Whew. The absolute toughest part of this post is paring down the visuals. I have taken <checks> 1271 photos so far on this trip [and that’s with the bad ones culled out!], so yeah. An embarrassment of riches.
I’m just going to start here with Reyk, since this is where I washed up first. You can expect to see some of my other coolio destinations in coming posts, okay?
The streets of Reykjavik are gorgeous. The houses are often faced in tin to better cope with Icelandic winters, and they are painted many vivid colours. Walking through this city on a sunny day is just wonderful fun.
I have, however, been spending a LOT of time in museums and libraries. This is a research trip, after all, and my particular era of interest [early 15thC] is not one where there is a lot of info readily available. That particular era is in a strangely quiet sweet spot — no volcanic eruptions; post-Saga but pre-Reformation. A quiet, deadly time.
Which is why I like it, of course.
But, while much of my research material is less than photogenic, the rest of the place is, so let’s look around, shall we?
I arrived in Rekyjavik SMACK IN THE MIDDLE of massive political turmoil. The Panama Papers had just dropped and within a day or two, the Prime Minister of Iceland was deeply mired. I literally dropped my bags in my B&B and walked around the corner into this:
I had no idea what it all meant. I mean, I’d heard that the Panama Papers had exposed tax havens for the wealthy, but… why were these people waving red cards and beating wooden spoons on tupperware bowls and pushing prams?
A little research ensued.
In brief, it should be known that Iceland was hit terribly hard by the recession in 2008. The banking crisis brought the Icelandic economy to its knees, and the people here at the time took their leaders to task for it. Many bankers were jailed, and political leaders were held accountable. Since then, Iceland has done a tremendous job in rebuilding its economy.
Part of this has been done through government bail-outs and other machinations to prop up the Krona and return te country to prosperity. So when Icelanders read that their Prime Minister’s wife was running a tax shelter — one that has been expecting a bail-out — well, they cried foul. Literally.
The red cards, it turns out, reflect those waved by a referee to signify tossing a player out in football due to some extreme foul. And, like in 2008 when the people congregated outside their parliament buildings to call for government accountability, they are again out in force — families, singles, children and seniors, banging drums [and kitchen utensils!] in the most civilized protests I have ever seen.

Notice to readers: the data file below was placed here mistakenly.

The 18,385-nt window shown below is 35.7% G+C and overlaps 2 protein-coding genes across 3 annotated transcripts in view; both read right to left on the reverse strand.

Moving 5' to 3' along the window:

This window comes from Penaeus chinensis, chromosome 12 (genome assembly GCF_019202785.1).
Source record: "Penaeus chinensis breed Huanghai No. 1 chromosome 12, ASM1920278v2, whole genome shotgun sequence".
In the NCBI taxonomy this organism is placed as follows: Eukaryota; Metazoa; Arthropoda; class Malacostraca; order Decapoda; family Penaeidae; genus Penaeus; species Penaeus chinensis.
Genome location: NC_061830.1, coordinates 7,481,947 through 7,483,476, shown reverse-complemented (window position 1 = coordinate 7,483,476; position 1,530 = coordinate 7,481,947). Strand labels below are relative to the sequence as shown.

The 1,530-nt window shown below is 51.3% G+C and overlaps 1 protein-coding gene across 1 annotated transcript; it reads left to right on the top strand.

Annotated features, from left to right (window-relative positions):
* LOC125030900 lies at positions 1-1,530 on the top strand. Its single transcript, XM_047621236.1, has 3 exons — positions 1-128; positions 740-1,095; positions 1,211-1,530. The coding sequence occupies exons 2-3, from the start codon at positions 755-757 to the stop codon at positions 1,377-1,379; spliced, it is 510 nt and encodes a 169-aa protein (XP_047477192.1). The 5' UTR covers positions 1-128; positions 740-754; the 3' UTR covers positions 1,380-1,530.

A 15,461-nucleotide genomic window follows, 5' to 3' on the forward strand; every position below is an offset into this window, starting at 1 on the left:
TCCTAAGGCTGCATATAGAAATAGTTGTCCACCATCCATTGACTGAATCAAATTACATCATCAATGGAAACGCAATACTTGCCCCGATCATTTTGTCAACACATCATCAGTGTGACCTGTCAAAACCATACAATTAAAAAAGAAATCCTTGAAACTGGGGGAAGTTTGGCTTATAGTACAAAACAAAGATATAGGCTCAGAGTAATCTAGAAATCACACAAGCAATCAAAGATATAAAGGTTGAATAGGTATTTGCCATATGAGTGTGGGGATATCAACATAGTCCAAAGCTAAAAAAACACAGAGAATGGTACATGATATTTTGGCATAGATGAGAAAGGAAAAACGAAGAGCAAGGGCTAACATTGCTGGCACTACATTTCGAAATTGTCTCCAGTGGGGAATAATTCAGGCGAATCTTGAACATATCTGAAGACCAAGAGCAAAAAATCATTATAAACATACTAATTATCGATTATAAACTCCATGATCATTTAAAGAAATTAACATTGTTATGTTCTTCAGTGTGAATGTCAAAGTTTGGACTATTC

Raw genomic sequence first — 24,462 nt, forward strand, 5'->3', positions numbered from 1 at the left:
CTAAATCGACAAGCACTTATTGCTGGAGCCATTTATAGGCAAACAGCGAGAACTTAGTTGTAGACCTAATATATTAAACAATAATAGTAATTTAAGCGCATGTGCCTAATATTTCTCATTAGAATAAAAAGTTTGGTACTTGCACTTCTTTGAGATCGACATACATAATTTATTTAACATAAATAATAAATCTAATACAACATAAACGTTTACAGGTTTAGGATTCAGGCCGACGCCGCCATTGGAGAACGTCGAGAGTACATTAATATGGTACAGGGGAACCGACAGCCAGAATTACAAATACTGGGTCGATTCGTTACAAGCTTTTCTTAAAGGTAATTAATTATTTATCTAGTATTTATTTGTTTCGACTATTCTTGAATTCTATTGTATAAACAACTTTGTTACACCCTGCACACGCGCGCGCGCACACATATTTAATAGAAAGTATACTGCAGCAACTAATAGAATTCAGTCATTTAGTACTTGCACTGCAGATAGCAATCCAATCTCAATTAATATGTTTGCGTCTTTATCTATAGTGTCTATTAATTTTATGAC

Apparently the day before I arrived, there were a few missiles tossed at the Parliament building, in the form [mostly] of bananas and other soft fruit. [I did see a single squished banana, but it was on the ground, sadly. At the time, I thought it was just an abandoned snack…]. So, the day I arrived, police were present inside a cordon around the building. The only action I saw any of the officers take was when one quietly picked up an empty glass pop bottle and dispose of it, presemably to prevent it from being put to some Nefarious Use.]
And yet … determined. As I walked through the square again today, more than a week later, the crowds were once again out in force. They want answers. And are prepared to politely demand the same until someone listens.
As a break from strolling the streets and photographing polite protestors, I hopped a boat one night to see if I could spy the aurora from the deck of a ship, away from the city lights. Reykjavik is very beautiful at night, and, as you can see, even moreso from the water.
This was my first experience trying to get pictures of the aurora borealis. Once, a long time ago, before I had my first baby, I saw something in the sky outside of Calgary, when I was driving home one night after work. No camera at hand in that long-ago time, but I will never forget the experience.
This time, I had some photographic help, but on a swaying deck it’s pretty tough to keep a decent focus when a long exposure is required. Still, it was amazing to see the green and white lights shooting above our heads — just mesmerizingly lovely.
[I have had a bit better luck since then, as you will see in upcoming posts…]
A little, lovely, unearthly magic, courtesy of the solar wind.